The Water Hyacinth


What is Water hyacinth?

Often confused with the water lily, the water Hyacinth is a free-floating perennial aquatic plant that is characterized by its broad and thick leaves. It may rise up to 1 meter in height which causes blockage in waterways.

facts about the water hyacinth

  • It is considered one of the worst aquatic plant species.
  • It can reproduce at an extraordinary rate.
  • Its leaves can grow and expand up to 6 feet thick.
  • Surprisingly, the water Hyacinth thrives in polluted bodies of water. Studies have been done to test its properties for phytoremediation, a low-cost cleanup technique that directly uses living plants to lessen environmental contamination. However, no initiatives have been done to explore and utilize this potential.

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1. Environmental impact

Deemed as one of the most damaging aquatic plants in the world, the water hyacinth has severely infested Philippine waters and its nearby communities with its rapid rate of proliferation. It can flower throughout the year and releases more than 3 000 seeds per year. With this extraordinary rate of production, the Water Hyacinth species outnumber other aquatic species in the vicinity, threatening the stability of fresh water and its biological diversity. Furthermore, its leaves and pads can reduce light and oxygen, which causes phytoplanktons to significantly decrease in number, affecting the photosynthetic cycle and endangering fish species.

2. Impact on Safety and Health

Death and decay of large masses of the Water Hyacinth can cause rapid deterioration of water quality, potentially losing sources of clean, potable water. In addition, the floating mats of the water hyacinth serve as breeding ground for pests and other organisms detrimental to the health and safety of neighboring communities. There is an alarming increase of cases of malaria and cholera which can be attributed to swarms of mosquitos, snails, and other disease-carrying parasites that are commonly found inhabiting the Water Hyacinth pads. There are also increased incidences of crocodile attacks and snake bites that are said to have been caused by the extra cover and protection provided by the large pads of the water Hyacinth [4].

3. Economic Impact

This invasive species has not only threatened aquatic biodiversity but also hindered economic and social development among affected communities. In Laguna de Bay, it covers about 20% of the lake’s surface area; and because of the water’s high sewage concentrations, the plant yields about 657 tons of dry matter per hectare a year. In the 1990s, the world reportedly spent $3 Billion a year just to control the weed with little success.

It also causes problems in marine transportation, fishing, and irrigation. By clogging up waterways, it causes floods and increased water pollution. Its pervasive presence has caused barriers to waterways and hindered the development of the fishing industry, especially in the major water areas of the Philippines (Pasig River, Laguna de Bay, etc.). It also clogs irrigation systems, causing heavy flooding in major cities during the typhoon season.

uses.jpgBecause the Water Hyacinth is known for being one of the most invasive plant species, many people disregard its benefits and livelihood opportunities.

  1. New food source for animals



Many research scientists have investigated its potential as an inexpensive and sustainable food substitute for livestock. Massive volumes of dried water Hyacinth may be ground and treated using specific chemicals and machines to turn them into a viable food source for animals [3]. However, more research must be put into its economic feasibility as the treatment process may be complicated and costly. Despite this, with its enormous potential, this could significantly help water-infested communities financially and economically.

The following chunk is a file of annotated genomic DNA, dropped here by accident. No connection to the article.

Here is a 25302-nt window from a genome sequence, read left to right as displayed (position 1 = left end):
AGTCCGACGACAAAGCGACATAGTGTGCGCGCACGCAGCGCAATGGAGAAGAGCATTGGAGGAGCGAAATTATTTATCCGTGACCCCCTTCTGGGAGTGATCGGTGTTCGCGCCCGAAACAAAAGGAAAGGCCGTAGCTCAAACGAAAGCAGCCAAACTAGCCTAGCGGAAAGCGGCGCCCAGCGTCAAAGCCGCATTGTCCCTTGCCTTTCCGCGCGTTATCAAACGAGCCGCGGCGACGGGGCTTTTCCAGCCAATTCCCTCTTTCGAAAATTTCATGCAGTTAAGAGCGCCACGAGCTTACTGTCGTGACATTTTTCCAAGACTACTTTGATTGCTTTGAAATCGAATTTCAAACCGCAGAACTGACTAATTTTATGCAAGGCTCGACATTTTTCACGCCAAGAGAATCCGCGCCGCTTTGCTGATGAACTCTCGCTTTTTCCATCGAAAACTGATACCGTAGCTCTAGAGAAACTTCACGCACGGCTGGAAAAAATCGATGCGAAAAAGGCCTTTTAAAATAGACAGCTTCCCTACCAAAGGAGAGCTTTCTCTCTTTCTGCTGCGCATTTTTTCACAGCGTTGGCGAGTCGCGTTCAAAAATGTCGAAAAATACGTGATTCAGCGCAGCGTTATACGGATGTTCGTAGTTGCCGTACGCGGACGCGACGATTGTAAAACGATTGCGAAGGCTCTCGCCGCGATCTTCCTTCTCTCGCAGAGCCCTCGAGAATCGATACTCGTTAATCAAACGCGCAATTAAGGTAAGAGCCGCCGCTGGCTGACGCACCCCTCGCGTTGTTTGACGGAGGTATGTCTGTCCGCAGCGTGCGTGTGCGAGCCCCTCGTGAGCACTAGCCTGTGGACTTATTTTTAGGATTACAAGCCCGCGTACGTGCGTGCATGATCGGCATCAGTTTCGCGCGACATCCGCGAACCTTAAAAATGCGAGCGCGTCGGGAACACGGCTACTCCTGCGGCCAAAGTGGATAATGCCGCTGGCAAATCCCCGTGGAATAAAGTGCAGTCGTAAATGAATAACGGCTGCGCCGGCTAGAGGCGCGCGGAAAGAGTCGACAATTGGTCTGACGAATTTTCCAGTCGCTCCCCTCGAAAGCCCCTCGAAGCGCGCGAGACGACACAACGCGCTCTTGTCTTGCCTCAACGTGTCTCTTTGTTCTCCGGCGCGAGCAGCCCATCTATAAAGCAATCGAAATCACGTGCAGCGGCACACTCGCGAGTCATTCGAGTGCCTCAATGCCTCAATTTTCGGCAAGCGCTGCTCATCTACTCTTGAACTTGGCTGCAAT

2. Water purifier

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As mentioned earlier, the Water Hyacinth has already been tested for its phytoremediation properties, used to purify contaminated water. In a drinking water treatment plant water hyacinth have been used as part of the pretreatment purification step. After this purification process, the water will result in a significant decrease in turbidity. Water hyacinth has also been used for the removal or reduction of nutrients, heavy metals, organic compounds and pathogens from water [5].

3. Fertilizer

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Water hyacinth can also be used as compost and fertilizer. In countries where mineral fertilizers are expensive, this can serve as a sustainable and cheap alternative for high-quality fertilizers. The water hyacinth pads are dried and mixed with ash, soil, and animal manure. The mixture can be left in piles to compost, the warmer climate of tropical countries accelerating the process. The compost increases soil fertility and crop yield and generally improves the quality of the soil [5].

4. Furniture, Handicrafts, and Paper

The Water Hyacinth is only a pest when we don’t utilize it to its full potential. Many companies and social entrepreneurs have explored the idea of using Water Hyacinth as paper, ropes, or the base of woven bags and other handicrafts.

Other uses of the Water Hyacint: Charcoal Briquettes, baskets, yarn & ropes, paper

Sources: 1 | 2 | 3 | 4

Our company, Jacinto and Lirio, is one of the few that uses creativity to market this “pest” as a viable environmental, social and commercial solution to this infestation problem.

Through the creation of well-designed, functional and Philippine-inspired plant leathergoods, Jacinto&Lirio aims to improve the lives of people from both ends of the spectrum—the water hyacinth communities who are empowered through meaningful work, and the people purchasing who are enriched by the eco-friendly products. We aim to work within a collaborative business model for the purpose stated in the mission– social impact in livelihood, environmental protection, and product innovation.

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Jacinto and Lirio’s core mission is to help our partner communities in our supply chain to be sustainable & scalable enterprises. There is a need to strengthen the sustainability of community livelihoods using indigenous materials, which is a major source of income in various areas in Asia.

We capitalize on material innovations to create higher-value products using their indigenous materials. This supply chain synergy will be the platform to channel wealth back to the communities which will benefit community development and give a higher quality of life.

For every purchase of Jacinto & Lirio, we contribute to the community development of our partners so they can keep transforming their families, and their communities for the better.


Anon, (2019). [online] Available at: [Accessed 30 Mar. 2019]. (2019). Environmental Challenges of the RP / Water Hyacinth – A Crisis or an Opportunity 0708. [online] Available at: [Accessed 30 Mar. 2019]. (2019). Environmental Challenges of the RP / Water Hyacinth Pollution Control Properties 0708. [online] Available at: [Accessed 30 Mar. 2019].